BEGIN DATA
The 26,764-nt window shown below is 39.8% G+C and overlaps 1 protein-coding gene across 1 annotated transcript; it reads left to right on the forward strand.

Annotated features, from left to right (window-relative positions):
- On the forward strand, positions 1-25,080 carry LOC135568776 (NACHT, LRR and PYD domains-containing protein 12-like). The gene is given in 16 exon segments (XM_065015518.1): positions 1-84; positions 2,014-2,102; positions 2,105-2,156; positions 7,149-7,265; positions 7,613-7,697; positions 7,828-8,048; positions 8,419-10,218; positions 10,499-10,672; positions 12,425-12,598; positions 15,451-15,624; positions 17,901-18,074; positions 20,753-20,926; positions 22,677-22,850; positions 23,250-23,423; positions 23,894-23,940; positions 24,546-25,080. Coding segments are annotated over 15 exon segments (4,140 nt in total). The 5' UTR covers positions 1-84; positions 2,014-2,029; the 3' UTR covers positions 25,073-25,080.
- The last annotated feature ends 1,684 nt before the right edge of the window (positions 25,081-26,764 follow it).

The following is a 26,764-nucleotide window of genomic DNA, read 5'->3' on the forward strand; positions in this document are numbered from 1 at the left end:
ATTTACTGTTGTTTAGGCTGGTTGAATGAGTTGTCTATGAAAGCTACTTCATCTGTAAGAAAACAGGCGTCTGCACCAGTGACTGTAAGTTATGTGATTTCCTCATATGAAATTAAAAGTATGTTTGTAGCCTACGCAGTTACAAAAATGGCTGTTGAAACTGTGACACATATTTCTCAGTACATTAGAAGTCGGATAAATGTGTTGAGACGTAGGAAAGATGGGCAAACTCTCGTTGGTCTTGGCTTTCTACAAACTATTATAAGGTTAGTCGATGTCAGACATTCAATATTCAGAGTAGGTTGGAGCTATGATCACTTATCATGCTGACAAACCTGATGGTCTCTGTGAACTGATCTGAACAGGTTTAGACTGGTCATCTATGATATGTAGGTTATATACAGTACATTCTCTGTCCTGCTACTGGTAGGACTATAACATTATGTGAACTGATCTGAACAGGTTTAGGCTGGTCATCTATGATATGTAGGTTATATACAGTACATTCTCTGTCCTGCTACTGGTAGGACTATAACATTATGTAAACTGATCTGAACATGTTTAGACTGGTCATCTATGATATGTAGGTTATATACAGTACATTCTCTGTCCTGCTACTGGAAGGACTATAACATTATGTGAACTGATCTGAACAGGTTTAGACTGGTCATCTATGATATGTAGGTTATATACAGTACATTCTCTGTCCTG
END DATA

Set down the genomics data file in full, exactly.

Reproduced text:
The 26,764-nt window shown below is 39.8% G+C and overlaps 1 protein-coding gene across 1 annotated transcript; it reads left to right on the forward strand.

Annotated features, from left to right (window-relative positions):
- On the forward strand, positions 1-25,080 carry LOC135568776 (NACHT, LRR and PYD domains-containing protein 12-like). The gene is given in 16 exon segments (XM_065015518.1): positions 1-84; positions 2,014-2,102; positions 2,105-2,156; positions 7,149-7,265; positions 7,613-7,697; positions 7,828-8,048; positions 8,419-10,218; positions 10,499-10,672; positions 12,425-12,598; positions 15,451-15,624; positions 17,901-18,074; positions 20,753-20,926; positions 22,677-22,850; positions 23,250-23,423; positions 23,894-23,940; positions 24,546-25,080. Coding segments are annotated over 15 exon segments (4,140 nt in total). The 5' UTR covers positions 1-84; positions 2,014-2,029; the 3' UTR covers positions 25,073-25,080.
- The last annotated feature ends 1,684 nt before the right edge of the window (positions 25,081-26,764 follow it).

The following is a 26,764-nucleotide window of genomic DNA, read 5'->3' on the forward strand; positions in this document are numbered from 1 at the left end:
ATTTACTGTTGTTTAGGCTGGTTGAATGAGTTGTCTATGAAAGCTACTTCATCTGTAAGAAAACAGGCGTCTGCACCAGTGACTGTAAGTTATGTGATTTCCTCATATGAAATTAAAAGTATGTTTGTAGCCTACGCAGTTACAAAAATGGCTGTTGAAACTGTGACACATATTTCTCAGTACATTAGAAGTCGGATAAATGTGTTGAGACGTAGGAAAGATGGGCAAACTCTCGTTGGTCTTGGCTTTCTACAAACTATTATAAGGTTAGTCGATGTCAGACATTCAATATTCAGAGTAGGTTGGAGCTATGATCACTTATCATGCTGACAAACCTGATGGTCTCTGTGAACTGATCTGAACAGGTTTAGACTGGTCATCTATGATATGTAGGTTATATACAGTACATTCTCTGTCCTGCTACTGGTAGGACTATAACATTATGTGAACTGATCTGAACAGGTTTAGGCTGGTCATCTATGATATGTAGGTTATATACAGTACATTCTCTGTCCTGCTACTGGTAGGACTATAACATTATGTAAACTGATCTGAACATGTTTAGACTGGTCATCTATGATATGTAGGTTATATACAGTACATTCTCTGTCCTGCTACTGGAAGGACTATAACATTATGTGAACTGATCTGAACAGGTTTAGACTGGTCATCTATGATATGTAGGTTATATACAGTACATTCTCTGTCCTG